In a recent meta-analysis, total dairy and yogurt consumption were inversely associated with breast cancer risk, especially among premenopausal women (4). Similarly, in this hospital-based case-control study of usual adult dairy consumption and breast cancer, we observed total dairy consumption to be negatively associated with breast cancer, and especially ER+ cancer. Whereas milk consumption was weakly negatively associated with breast cancer overall, a higher intake was strongly positively associated with ER− postmenopausal breast cancer. Unexpectedly, the consumption of sweetened dairy foods (pudding, low-fat frozen yogurt, and ice cream) was inversely related to ER+ breast cancer.
Dairy foods are important sources of several nutrients that could favorably affect cancer risk, including vitamin D, calcium, conjugated linoleic acid, butyrate, and other nutrients and phytochemicals, but they also contain substances, such as insulin-like growth factor 1 (IGF-1) and other growth hormones, that may adversely affect risk (6, 7). In the Nurses’ Health Study, calcium and vitamin D were inversely related to breast cancer incidence in premenopausal women (8). The multivariable RR for highest calcium intake compared with lowest calcium intake was 0.80 (95% CI: 0.58, 1.12). When further separated into dairy compared with nondairy calcium, dairy calcium was associated inversely with risk. The consumption of >800 mg Ca compared with <200 mg Ca had an RR of 0.69 (95% CI: 0.48, 0.98). Total vitamin D intake was also associated with a lower risk of breast cancer in premenopausal women (RR: 0.72; 95% CI: 0.55, 0.94) in the Nurses’ Health Study.
However, the Women’s Health Initiative, a large randomized trial of vitamin D and calcium in postmenopausal women, did not show a beneficial effect of supplementation with these nutrients on breast cancer risk in women already consuming supplements (3), a common practice among postmenopausal women. However, associations with dairy foods and breast cancer were not assessed in the Women’s Health Initiative, and, to our knowledge, clinical trials testing the impact of dairy foods on cancer risk have not been conducted. Given that dairy foods are complex mixtures of nutrients and nonnutrient substances that could be negatively as well as positively associated with risk, an examination of whole foods rather than single nutrients is warranted.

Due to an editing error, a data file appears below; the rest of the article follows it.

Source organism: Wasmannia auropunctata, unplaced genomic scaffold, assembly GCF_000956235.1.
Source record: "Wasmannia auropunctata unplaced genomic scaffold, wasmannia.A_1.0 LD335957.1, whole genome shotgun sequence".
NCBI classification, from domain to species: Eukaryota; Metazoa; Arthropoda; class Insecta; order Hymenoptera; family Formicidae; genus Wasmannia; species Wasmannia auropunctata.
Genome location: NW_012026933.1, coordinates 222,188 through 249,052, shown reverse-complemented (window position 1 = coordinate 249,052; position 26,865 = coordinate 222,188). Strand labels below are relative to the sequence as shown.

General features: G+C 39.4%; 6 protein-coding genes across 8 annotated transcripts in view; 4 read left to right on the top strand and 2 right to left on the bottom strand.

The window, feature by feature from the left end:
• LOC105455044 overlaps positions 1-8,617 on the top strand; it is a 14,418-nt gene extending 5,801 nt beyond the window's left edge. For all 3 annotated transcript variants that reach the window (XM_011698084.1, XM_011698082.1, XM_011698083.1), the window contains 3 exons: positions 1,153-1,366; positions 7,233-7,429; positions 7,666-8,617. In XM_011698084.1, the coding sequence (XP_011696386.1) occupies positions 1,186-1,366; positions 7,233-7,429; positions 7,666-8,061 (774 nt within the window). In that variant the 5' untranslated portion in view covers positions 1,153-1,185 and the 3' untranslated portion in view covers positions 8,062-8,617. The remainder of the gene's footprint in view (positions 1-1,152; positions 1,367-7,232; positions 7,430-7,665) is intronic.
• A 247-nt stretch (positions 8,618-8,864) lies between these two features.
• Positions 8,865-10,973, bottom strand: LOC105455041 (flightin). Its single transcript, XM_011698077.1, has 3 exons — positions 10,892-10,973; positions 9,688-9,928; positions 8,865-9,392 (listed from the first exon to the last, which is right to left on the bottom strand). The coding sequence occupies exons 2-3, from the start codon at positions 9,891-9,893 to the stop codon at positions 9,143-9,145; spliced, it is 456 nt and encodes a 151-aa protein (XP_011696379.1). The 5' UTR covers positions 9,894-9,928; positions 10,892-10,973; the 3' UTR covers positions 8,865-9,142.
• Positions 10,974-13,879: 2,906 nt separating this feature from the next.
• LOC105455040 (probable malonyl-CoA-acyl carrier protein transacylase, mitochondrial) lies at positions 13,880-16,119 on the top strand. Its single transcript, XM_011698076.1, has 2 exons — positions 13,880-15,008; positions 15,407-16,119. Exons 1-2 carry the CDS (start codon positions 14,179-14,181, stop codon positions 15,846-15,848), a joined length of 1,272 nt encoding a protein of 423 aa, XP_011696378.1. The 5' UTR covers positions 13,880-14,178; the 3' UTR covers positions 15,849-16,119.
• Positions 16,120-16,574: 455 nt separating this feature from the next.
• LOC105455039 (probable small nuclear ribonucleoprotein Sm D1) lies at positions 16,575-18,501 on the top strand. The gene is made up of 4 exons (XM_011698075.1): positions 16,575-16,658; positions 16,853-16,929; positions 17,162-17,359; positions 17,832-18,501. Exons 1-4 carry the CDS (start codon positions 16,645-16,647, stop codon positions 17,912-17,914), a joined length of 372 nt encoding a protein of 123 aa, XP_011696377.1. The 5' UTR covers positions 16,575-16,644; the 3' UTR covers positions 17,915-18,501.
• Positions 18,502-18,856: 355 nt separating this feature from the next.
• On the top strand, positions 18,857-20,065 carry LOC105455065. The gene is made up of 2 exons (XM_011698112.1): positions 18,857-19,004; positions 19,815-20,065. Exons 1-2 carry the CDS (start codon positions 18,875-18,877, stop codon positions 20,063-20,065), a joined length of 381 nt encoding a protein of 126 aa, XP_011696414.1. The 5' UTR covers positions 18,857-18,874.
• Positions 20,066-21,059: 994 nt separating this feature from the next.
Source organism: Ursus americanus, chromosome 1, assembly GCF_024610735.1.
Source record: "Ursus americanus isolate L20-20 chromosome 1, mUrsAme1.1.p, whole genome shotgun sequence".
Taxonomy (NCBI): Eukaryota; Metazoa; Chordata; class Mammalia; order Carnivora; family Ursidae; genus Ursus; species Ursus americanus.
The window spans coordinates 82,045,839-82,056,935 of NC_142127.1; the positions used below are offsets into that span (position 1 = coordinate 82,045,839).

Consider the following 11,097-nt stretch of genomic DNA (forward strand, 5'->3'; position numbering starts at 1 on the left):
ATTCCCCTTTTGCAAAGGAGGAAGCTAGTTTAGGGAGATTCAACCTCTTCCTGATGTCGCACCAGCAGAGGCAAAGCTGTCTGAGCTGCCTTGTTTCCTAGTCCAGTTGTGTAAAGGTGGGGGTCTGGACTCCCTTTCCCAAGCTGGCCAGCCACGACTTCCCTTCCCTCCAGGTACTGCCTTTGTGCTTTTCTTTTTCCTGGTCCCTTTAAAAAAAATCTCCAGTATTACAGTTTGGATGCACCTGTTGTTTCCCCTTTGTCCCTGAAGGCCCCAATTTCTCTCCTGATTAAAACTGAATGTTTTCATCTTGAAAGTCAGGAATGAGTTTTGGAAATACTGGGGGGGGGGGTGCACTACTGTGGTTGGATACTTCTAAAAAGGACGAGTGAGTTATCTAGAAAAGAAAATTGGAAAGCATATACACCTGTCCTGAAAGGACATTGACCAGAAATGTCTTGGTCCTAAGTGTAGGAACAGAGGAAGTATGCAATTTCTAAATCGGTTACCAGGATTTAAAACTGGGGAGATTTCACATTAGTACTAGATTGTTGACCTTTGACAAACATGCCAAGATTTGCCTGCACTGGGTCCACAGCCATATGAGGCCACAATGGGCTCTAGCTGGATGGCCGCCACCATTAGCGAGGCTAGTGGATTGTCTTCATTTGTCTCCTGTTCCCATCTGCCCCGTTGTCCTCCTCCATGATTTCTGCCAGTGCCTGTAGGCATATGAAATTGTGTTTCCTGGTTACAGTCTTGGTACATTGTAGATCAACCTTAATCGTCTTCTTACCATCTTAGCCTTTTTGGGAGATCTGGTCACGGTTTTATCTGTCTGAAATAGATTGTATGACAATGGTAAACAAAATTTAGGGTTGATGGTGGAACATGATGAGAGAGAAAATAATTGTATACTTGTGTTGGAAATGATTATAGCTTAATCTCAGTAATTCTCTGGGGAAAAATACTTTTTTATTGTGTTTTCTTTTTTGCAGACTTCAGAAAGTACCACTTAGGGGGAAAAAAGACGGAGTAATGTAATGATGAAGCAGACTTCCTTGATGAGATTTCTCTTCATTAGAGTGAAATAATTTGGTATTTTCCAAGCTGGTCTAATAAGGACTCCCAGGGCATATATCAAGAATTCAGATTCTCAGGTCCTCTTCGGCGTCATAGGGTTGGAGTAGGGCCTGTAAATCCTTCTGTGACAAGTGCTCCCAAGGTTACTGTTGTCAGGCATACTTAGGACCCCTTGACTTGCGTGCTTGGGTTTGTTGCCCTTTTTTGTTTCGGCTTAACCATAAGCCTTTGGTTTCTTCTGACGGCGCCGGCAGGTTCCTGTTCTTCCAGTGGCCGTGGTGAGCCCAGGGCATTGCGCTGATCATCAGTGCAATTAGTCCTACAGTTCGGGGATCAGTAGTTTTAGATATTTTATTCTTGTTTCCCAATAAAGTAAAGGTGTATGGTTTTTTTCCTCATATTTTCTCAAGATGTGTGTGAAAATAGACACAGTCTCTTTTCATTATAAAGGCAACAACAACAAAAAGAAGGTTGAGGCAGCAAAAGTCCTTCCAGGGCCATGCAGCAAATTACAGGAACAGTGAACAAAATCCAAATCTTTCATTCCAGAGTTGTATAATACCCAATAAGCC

Whereas dairy foods may be important contributors of nutrients with anticarcinogenic potential, inverse associations may be partly explained by the healthier lifestyle adopted by those who consume low-fat dairy products. These factors could include tobacco avoidance, being physically active, use of dietary supplements, and interest in health-promoting behaviors, although the literature is sparse concerning documentation of these associations. However, adjustment for lifestyle factors such as physical activity did not have a large impact on our observed estimates, and we were unable to examine dairy consumption according to fat content, because our FFQ was not designed to query this level of detail. However, adjustment for usual type of milk consumed was an important covariate and suggests that part of our associations could be due to reduced fat consumption from low-fat dairy products, because the majority of milk consumed was nonfat or reduced fat.
Despite the fact that fluid milk consumption provided the largest contribution to total dairy intake in our study (R2 = 0.72), we observed fairly substantial inverse associations with yogurt consumption. Yogurt provides nutrients and nonnutrient compounds beyond those found in fluid milk, including probiotics and prebiotics that could promote a healthy gut bacterial community structure (9). The gut bacterial community has been implicated in both innate and adaptive immunity, which suggests that dysbiosis may contribute to suboptimal immune function and subsequent disease development (10, 11). Therefore, it is possible that higher yogurt consumption may be favorably affecting immune function and subsequent cancer risk.